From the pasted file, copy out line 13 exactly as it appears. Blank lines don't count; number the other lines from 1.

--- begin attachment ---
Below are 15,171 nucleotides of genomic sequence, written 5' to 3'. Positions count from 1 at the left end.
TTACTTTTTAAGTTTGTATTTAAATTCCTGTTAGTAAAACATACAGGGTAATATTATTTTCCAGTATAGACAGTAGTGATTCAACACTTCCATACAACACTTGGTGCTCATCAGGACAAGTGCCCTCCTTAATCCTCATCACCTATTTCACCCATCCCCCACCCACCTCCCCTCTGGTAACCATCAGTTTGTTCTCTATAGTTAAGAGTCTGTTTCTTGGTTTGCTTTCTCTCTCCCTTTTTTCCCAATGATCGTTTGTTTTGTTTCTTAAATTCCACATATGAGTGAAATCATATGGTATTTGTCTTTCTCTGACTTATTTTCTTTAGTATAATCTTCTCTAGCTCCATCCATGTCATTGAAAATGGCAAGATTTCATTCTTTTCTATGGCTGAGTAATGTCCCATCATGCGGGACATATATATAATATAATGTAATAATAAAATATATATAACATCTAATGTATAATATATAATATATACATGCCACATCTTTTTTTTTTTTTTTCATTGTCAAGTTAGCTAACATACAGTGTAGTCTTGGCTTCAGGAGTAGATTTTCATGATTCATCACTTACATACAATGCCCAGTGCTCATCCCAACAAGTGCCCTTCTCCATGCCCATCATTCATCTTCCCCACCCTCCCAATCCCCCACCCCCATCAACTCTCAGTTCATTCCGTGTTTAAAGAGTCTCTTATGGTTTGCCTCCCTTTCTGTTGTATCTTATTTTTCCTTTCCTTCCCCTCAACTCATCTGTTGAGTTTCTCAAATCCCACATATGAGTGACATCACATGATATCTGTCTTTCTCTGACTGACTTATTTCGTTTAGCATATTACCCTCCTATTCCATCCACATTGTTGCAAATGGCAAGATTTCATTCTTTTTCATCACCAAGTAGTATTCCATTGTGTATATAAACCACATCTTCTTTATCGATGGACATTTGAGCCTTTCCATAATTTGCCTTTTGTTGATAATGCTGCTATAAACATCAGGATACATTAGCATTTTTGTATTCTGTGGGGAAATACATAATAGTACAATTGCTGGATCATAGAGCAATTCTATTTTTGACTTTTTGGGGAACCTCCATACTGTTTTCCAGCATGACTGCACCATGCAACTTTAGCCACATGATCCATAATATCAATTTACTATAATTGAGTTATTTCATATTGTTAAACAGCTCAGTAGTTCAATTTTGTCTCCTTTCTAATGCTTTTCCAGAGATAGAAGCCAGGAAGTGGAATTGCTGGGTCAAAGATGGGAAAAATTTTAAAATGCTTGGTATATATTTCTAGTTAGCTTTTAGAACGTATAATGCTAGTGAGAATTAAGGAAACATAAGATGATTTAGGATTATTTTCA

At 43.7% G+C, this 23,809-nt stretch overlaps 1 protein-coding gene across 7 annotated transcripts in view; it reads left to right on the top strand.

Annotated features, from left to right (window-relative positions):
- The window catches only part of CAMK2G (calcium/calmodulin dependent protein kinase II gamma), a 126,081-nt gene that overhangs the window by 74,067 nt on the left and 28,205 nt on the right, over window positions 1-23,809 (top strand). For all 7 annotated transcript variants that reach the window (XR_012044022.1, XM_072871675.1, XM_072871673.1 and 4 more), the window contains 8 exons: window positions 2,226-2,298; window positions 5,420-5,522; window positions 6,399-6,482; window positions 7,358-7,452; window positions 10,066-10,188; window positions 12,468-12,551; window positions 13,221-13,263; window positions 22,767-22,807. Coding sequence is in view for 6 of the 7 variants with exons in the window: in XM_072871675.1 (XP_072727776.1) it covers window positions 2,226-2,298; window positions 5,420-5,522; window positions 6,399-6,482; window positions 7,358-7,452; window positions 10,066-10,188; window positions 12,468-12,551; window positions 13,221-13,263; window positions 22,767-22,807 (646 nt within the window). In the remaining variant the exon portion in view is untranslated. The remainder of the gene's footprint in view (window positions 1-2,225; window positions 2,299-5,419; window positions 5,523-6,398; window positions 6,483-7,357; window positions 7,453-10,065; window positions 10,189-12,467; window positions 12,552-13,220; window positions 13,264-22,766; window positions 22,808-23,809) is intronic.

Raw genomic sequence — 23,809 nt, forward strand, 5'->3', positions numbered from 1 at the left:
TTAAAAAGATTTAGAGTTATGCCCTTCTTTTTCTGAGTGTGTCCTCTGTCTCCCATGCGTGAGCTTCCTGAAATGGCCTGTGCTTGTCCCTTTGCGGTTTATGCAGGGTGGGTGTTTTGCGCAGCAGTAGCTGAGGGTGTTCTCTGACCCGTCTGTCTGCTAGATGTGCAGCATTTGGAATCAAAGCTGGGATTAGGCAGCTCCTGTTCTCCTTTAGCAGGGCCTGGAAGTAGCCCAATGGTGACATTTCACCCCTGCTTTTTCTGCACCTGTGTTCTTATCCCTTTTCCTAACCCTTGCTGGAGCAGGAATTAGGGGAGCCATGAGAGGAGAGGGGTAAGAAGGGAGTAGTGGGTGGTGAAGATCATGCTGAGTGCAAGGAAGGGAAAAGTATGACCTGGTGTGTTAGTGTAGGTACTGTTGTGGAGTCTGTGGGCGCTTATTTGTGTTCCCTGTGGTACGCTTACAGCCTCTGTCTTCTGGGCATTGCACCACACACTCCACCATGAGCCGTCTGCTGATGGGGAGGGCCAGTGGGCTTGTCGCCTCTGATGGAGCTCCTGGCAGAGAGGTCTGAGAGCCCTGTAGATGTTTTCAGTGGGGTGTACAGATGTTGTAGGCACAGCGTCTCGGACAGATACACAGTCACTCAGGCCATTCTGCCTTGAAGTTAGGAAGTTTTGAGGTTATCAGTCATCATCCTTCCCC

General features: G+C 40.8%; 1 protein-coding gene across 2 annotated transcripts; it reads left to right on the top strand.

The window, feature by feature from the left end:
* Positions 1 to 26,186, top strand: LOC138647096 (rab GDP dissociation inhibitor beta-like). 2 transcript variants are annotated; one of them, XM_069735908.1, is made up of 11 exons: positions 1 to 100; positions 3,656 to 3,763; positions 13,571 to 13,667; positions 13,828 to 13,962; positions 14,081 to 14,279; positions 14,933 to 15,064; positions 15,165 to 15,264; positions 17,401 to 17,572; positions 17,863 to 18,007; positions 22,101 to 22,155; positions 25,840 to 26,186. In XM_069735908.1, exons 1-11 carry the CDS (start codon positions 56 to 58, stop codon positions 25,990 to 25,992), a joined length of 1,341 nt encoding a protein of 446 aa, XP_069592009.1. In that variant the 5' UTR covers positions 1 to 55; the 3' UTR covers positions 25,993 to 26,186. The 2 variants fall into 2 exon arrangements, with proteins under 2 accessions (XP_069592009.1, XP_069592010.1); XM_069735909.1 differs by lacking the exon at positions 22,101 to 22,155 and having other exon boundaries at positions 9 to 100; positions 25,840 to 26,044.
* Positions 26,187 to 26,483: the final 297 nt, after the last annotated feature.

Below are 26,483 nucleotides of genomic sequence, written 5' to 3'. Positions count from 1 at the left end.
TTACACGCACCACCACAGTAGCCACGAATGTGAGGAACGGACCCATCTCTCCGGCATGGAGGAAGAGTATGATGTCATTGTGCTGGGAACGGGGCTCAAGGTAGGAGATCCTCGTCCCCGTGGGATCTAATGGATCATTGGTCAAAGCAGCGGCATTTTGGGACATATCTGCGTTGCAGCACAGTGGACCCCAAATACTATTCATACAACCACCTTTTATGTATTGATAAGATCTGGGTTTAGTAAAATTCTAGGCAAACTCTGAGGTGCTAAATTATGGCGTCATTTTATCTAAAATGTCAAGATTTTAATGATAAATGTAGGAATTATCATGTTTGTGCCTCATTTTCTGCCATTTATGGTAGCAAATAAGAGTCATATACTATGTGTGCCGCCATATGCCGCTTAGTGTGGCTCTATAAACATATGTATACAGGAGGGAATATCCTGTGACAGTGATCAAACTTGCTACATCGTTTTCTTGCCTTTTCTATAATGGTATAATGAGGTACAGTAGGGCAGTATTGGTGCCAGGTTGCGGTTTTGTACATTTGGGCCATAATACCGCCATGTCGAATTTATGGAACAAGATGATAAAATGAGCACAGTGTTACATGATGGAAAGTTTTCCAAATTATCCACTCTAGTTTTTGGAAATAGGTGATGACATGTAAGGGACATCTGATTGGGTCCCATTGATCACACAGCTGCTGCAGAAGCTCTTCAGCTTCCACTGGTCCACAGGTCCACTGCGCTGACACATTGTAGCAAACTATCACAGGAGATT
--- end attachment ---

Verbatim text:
TTACACGCACCACCACAGTAGCCACGAATGTGAGGAACGGACCCATCTCTCCGGCATGGAGGAAGAGTATGATGTCATTGTGCTGGGAACGGGGCTCAAGGTAGGAGATCCTCGTCCCCGTGGGATCTAATGGATCATTGGTCAAAGCAGCGGCATTTTGGGACATATCTGCGTTGCAGCACAGTGGACCCCAAATACTATTCATACAACCACCTTTTATGTATTGATAAGATCTGGGTTTAGTAAAATTCTAGGCAAACTCTGAGGTGCTAAATTATGGCGTCATTTTATCTAAAATGTCAAGATTTTAATGATAAATGTAGGAATTATCATGTTTGTGCCTCATTTTCTGCCATTTATGGTAGCAAATAAGAGTCATATACTATGTGTGCCGCCATATGCCGCTTAGTGTGGCTCTATAAACATATGTATACAGGAGGGAATATCCTGTGACAGTGATCAAACTTGCTACATCGTTTTCTTGCCTTTTCTATAATGGTATAATGAGGTACAGTAGGGCAGTATTGGTGCCAGGTTGCGGTTTTGTACATTTGGGCCATAATACCGCCATGTCGAATTTATGGAACAAGATGATAAAATGAGCACAGTGTTACATGATGGAAAGTTTTCCAAATTATCCACTCTAGTTTTTGGAAATAGGTGATGACATGTAAGGGACATCTGATTGGGTCCCATTGATCACACAGCTGCTGCAGAAGCTCTTCAGCTTCCACTGGTCCACAGGTCCACTGCGCTGACACATTGTAGCAAACTATCACAGGAGATT